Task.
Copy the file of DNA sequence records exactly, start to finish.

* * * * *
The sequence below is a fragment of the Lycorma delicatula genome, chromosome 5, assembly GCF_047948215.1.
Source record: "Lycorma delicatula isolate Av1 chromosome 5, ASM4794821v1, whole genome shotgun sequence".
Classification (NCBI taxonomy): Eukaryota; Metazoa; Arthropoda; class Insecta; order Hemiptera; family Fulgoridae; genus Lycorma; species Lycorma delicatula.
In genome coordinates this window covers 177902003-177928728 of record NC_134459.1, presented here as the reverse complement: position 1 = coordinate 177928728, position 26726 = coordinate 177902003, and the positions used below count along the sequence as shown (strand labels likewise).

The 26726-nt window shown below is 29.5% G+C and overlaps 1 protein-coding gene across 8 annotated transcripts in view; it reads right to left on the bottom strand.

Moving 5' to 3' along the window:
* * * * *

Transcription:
The sequence below is a fragment of the Lycorma delicatula genome, chromosome 5, assembly GCF_047948215.1.
Source record: "Lycorma delicatula isolate Av1 chromosome 5, ASM4794821v1, whole genome shotgun sequence".
Classification (NCBI taxonomy): Eukaryota; Metazoa; Arthropoda; class Insecta; order Hemiptera; family Fulgoridae; genus Lycorma; species Lycorma delicatula.
In genome coordinates this window covers 177902003-177928728 of record NC_134459.1, presented here as the reverse complement: position 1 = coordinate 177928728, position 26726 = coordinate 177902003, and the positions used below count along the sequence as shown (strand labels likewise).

The 26726-nt window shown below is 29.5% G+C and overlaps 1 protein-coding gene across 8 annotated transcripts in view; it reads right to left on the bottom strand.

Moving 5' to 3' along the window: